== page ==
I am enjoying my houseboat here in the marina on this peaceful, overcast, weekend afternoon. Neighbors are out, finches are chirping at the feeder (hoping for the oversized, always-ravenous pigeons to move along). Waiting for a friend to drop by for a yogurt-and-fruit-and-cookies visit. I have been writing “my story” in my journal, as advised by the skilled and compassionate facilitator of the Death with Dignity online grief support group that just started up. This dead-sisters-grief-process is pretty much still turning me inside out, so I try to just sit with all this heart-turbulence, but not without resentment that my nerves are still raw hamburger. I suppose this will all pass at some point (please feel free to remind me of that). Different tools help me get out of bed in the morning — painting, hiking in the redwoods, zumba class, banding hawks in the Marin Headlands. But Jesus, Mary and the Pips, this is a time.

7″ x 10″ sticks-and-ink, watercolor, acrylic, pastel on paper = $90

 

 

 

watercolor and ink drawing of red pepper by emily weil

daily painting | upstanding pepper

I may have previously stated that I adore the shapes of bell peppers. I couldn’t help but do another pass at this guy before he ends up as dinner. It sure seems the fewer expectations I have for a “keeper” painting, the more happily surprised I am with results — I put my watercolor pad and paints out on my kitchen counter as in between appointments and chores and phone calls and errands I just wanted to enjoy the messy creative process. I so love the rounded, twisted, bent shapes of this savory (and sometimes sweet) vegetable! Whether applying ink-and-stick or watercolor or pencil (or, more likely, all of the above), it’s a fabulous subject to rest my eyeballs on, and my splashing around with ink and cadmium red paints is a delight. And my day was made even sweeter by a thoughtful text from a grandchild. OK now I must get back to preparing a roast chicken dinner and putting together a lunchbox for banding tomorrow. What a goofy, rewarding, wonderful old-lady life this is. [I’ll post a pic at some point of the magnificent adult red tail hawk we banded last week; see ggro.org if you are curious.]

12″ x 9″ sticks-and-ink, watercolor, acrylic on paper = $140

 

 

 

watercolor and ink drawing of red pepper by emily weil

daily painting | pepper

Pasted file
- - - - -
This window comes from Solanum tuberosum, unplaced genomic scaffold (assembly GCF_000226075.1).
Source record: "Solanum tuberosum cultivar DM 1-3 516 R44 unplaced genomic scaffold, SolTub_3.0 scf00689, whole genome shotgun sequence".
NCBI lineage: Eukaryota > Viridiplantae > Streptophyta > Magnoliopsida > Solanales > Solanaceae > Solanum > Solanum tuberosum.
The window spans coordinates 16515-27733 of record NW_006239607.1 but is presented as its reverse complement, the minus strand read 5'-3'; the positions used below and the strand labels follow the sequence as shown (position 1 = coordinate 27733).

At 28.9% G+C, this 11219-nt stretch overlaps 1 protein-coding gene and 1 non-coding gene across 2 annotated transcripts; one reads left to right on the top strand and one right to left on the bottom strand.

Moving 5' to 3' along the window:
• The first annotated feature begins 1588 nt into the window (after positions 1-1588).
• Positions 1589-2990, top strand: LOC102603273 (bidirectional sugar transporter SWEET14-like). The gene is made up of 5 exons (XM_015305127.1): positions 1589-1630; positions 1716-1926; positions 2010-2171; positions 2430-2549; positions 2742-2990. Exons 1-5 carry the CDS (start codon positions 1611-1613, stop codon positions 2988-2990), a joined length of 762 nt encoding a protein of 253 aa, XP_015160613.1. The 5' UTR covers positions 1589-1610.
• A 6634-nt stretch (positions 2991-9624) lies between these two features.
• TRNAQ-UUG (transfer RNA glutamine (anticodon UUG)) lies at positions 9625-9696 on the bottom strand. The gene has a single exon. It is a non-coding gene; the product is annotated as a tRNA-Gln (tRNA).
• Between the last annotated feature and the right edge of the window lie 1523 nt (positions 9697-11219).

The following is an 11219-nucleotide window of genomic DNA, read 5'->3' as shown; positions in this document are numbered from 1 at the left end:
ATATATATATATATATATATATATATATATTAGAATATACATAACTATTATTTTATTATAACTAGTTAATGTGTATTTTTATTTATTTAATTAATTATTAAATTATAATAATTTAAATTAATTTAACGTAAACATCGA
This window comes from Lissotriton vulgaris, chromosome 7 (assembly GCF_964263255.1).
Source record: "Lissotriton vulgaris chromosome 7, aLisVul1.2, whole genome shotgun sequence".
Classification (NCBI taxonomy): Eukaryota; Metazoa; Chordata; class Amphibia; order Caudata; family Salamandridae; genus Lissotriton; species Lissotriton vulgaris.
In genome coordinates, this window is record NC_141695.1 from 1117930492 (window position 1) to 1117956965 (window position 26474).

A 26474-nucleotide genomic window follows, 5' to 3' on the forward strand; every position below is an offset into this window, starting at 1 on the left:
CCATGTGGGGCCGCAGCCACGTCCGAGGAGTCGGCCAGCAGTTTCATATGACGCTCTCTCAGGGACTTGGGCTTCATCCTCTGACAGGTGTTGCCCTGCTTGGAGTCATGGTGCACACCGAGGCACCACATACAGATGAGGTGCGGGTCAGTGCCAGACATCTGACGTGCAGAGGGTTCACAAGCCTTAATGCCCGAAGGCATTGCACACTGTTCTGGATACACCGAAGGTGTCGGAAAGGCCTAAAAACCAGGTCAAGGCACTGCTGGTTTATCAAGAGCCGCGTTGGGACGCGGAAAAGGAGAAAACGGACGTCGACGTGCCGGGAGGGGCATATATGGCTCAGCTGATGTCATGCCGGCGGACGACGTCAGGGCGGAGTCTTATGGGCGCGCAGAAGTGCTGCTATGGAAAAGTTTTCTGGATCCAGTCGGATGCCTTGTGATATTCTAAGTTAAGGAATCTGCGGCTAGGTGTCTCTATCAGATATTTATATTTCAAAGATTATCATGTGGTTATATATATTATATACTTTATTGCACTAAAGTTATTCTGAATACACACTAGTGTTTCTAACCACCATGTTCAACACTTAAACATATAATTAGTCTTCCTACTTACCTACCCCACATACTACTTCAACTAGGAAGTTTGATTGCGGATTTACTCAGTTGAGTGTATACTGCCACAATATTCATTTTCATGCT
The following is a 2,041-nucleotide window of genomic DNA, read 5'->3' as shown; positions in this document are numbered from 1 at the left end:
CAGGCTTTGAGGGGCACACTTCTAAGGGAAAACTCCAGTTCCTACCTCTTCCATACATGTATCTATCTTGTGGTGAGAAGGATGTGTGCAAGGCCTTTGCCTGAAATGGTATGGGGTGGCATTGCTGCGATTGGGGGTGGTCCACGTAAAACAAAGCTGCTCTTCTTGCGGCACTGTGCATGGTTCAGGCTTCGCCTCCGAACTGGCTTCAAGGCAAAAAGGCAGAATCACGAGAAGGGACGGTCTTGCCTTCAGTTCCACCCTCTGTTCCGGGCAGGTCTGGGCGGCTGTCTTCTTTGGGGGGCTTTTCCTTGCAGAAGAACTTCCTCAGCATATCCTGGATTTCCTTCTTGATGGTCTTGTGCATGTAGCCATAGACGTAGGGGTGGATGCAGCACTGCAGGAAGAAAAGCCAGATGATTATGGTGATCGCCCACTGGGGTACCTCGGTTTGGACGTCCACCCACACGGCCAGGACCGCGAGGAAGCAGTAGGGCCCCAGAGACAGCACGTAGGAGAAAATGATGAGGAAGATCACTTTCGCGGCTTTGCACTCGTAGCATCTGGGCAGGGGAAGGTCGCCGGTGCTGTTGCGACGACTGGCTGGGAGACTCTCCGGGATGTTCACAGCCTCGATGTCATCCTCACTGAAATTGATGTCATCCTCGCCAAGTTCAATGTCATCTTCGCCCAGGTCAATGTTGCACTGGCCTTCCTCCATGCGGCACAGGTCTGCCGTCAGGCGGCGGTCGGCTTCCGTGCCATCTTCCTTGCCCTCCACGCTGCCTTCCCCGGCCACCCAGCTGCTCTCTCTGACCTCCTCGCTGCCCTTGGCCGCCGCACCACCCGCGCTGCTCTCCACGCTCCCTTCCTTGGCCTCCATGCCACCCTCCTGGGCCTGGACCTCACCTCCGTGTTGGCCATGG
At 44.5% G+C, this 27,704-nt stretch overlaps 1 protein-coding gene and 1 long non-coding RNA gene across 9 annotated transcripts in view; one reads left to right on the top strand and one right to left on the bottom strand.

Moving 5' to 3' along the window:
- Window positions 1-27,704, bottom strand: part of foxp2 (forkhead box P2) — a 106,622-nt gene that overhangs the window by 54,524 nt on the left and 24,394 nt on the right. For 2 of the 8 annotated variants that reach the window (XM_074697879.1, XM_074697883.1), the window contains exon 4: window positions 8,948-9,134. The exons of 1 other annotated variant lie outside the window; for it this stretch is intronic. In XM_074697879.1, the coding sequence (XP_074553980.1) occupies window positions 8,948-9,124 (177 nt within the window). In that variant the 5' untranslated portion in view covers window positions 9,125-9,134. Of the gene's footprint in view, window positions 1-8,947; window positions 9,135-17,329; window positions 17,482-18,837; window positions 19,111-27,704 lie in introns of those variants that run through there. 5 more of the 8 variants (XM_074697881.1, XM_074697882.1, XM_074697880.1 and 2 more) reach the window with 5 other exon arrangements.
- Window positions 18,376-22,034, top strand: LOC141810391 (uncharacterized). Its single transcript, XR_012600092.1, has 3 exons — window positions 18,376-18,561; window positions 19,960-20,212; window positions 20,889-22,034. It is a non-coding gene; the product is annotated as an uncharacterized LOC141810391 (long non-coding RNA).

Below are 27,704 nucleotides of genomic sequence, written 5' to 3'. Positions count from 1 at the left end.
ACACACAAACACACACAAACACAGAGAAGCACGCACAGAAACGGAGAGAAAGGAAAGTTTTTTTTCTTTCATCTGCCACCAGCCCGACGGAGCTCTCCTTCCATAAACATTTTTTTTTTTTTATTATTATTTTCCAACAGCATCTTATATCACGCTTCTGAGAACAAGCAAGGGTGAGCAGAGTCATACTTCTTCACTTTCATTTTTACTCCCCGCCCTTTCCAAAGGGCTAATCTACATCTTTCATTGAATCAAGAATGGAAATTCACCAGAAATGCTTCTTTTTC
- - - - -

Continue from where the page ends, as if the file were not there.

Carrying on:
A large bulbous deep-red-hued pepper just gets me all excited to get out my watercolors. As soon as I saw it in the bin at Berkeley Bowl, I knew it would get painted several times before it ended up in my fry pan getting sautéed for a pasta dish (now that they make quite palatable gluten-free pasta). I could do dozens of iterations of this gorgeous vegetable; I need to go back to get yellow and green ones. I think I was smitten with peppers when I first saw Edward Weston’s black and white photos of these guys years ago — so many ways to enjoy their sensual shapes. I’m not even that crazy about this creation, but I will do more — sometimes in the produce dept I am shopping more for interesting still life subjects than dinner. Let me pivot now into gratitude for every day happy events (which includes finding surpisingly shaped veggies), such as joining a lively group of urban sketchers at Urban Ore in Berkeley (one artist recognized my masked-self not by my visage but by my spattered palette, which is like going to the dog park and knowing all the dogs by name but none of the humans). I painted a bin of brooms, which is an OK painting. I was grateful to have a phone conversation with my niece whose loss of her mom to suicide is still so fresh and painful; I’d like to think we comfort each other. I was also lucky enough to be invited to a small, Covid-safe BBQ in a friend’s back yard in Berkeley and the grilled salmon was exquisite, as was the most remarkable pie I think I’ve ever had, along with warm and loving conversations. And then coming home and feeling happy for community but also glad to rest by myself on my lily pad and sitting on my deck under the dim stars while black-crowned night herons squawk as they alight on the bow of my neighbor’s sailboat. There are always problems to solve in life — losses to mourn, conflicts to resolve, questions that will never be answered. But these daily gifts are sparks that light my way.

9″ x 12″ sticks-and-ink, watercolor, acrylic on paper = $140